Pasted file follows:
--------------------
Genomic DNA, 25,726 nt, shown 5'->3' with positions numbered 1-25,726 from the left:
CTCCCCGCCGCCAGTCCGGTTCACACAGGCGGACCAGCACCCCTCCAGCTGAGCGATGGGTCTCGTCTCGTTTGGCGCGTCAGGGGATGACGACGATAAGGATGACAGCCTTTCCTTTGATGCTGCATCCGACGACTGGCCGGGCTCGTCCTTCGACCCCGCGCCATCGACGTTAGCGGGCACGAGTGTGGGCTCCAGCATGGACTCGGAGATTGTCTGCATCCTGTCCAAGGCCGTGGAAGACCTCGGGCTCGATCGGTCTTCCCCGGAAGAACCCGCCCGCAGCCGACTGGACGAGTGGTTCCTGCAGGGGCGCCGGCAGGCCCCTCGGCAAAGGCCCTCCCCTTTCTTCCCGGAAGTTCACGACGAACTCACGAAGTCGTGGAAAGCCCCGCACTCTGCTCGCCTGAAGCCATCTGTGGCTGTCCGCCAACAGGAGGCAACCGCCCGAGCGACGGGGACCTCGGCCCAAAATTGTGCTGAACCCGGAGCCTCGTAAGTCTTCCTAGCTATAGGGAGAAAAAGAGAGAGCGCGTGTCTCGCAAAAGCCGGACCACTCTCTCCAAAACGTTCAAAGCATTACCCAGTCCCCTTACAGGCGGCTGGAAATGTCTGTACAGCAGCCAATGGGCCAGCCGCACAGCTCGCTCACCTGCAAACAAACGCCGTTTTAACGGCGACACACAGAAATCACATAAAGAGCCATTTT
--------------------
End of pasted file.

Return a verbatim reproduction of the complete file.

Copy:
Genomic DNA, 25,726 nt, shown 5'->3' with positions numbered 1-25,726 from the left:
CTCCCCGCCGCCAGTCCGGTTCACACAGGCGGACCAGCACCCCTCCAGCTGAGCGATGGGTCTCGTCTCGTTTGGCGCGTCAGGGGATGACGACGATAAGGATGACAGCCTTTCCTTTGATGCTGCATCCGACGACTGGCCGGGCTCGTCCTTCGACCCCGCGCCATCGACGTTAGCGGGCACGAGTGTGGGCTCCAGCATGGACTCGGAGATTGTCTGCATCCTGTCCAAGGCCGTGGAAGACCTCGGGCTCGATCGGTCTTCCCCGGAAGAACCCGCCCGCAGCCGACTGGACGAGTGGTTCCTGCAGGGGCGCCGGCAGGCCCCTCGGCAAAGGCCCTCCCCTTTCTTCCCGGAAGTTCACGACGAACTCACGAAGTCGTGGAAAGCCCCGCACTCTGCTCGCCTGAAGCCATCTGTGGCTGTCCGCCAACAGGAGGCAACCGCCCGAGCGACGGGGACCTCGGCCCAAAATTGTGCTGAACCCGGAGCCTCGTAAGTCTTCCTAGCTATAGGGAGAAAAAGAGAGAGCGCGTGTCTCGCAAAAGCCGGACCACTCTCTCCAAAACGTTCAAAGCATTACCCAGTCCCCTTACAGGCGGCTGGAAATGTCTGTACAGCAGCCAATGGGCCAGCCGCACAGCTCGCTCACCTGCAAACAAACGCCGTTTTAACGGCGACACACAGAAATCACATAAAGAGCCATTTT